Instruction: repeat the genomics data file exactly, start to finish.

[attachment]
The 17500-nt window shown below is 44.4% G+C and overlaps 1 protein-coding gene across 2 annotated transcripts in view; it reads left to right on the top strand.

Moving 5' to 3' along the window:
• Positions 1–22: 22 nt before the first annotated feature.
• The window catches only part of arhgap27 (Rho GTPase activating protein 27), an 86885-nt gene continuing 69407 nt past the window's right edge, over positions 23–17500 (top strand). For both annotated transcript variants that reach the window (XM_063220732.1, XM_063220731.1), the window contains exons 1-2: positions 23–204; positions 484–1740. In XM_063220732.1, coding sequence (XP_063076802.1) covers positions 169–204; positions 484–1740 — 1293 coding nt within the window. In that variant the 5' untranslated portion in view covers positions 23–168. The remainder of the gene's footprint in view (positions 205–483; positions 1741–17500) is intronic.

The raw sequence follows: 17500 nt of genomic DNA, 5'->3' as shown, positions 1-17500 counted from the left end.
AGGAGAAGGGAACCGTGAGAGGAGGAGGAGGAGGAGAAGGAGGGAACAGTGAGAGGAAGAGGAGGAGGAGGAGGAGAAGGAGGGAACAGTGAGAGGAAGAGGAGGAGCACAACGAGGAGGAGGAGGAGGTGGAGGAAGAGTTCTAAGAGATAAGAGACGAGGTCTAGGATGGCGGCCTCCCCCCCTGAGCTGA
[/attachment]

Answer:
The 17500-nt window shown below is 44.4% G+C and overlaps 1 protein-coding gene across 2 annotated transcripts in view; it reads left to right on the top strand.

Moving 5' to 3' along the window:
• Positions 1–22: 22 nt before the first annotated feature.
• The window catches only part of arhgap27 (Rho GTPase activating protein 27), an 86885-nt gene continuing 69407 nt past the window's right edge, over positions 23–17500 (top strand). For both annotated transcript variants that reach the window (XM_063220732.1, XM_063220731.1), the window contains exons 1-2: positions 23–204; positions 484–1740. In XM_063220732.1, coding sequence (XP_063076802.1) covers positions 169–204; positions 484–1740 — 1293 coding nt within the window. In that variant the 5' untranslated portion in view covers positions 23–168. The remainder of the gene's footprint in view (positions 205–483; positions 1741–17500) is intronic.

The raw sequence follows: 17500 nt of genomic DNA, 5'->3' as shown, positions 1-17500 counted from the left end.
AGGAGAAGGGAACCGTGAGAGGAGGAGGAGGAGGAGAAGGAGGGAACAGTGAGAGGAAGAGGAGGAGGAGGAGGAGAAGGAGGGAACAGTGAGAGGAAGAGGAGGAGCACAACGAGGAGGAGGAGGAGGTGGAGGAAGAGTTCTAAGAGATAAGAGACGAGGTCTAGGATGGCGGCCTCCCCCCCTGAGCTGA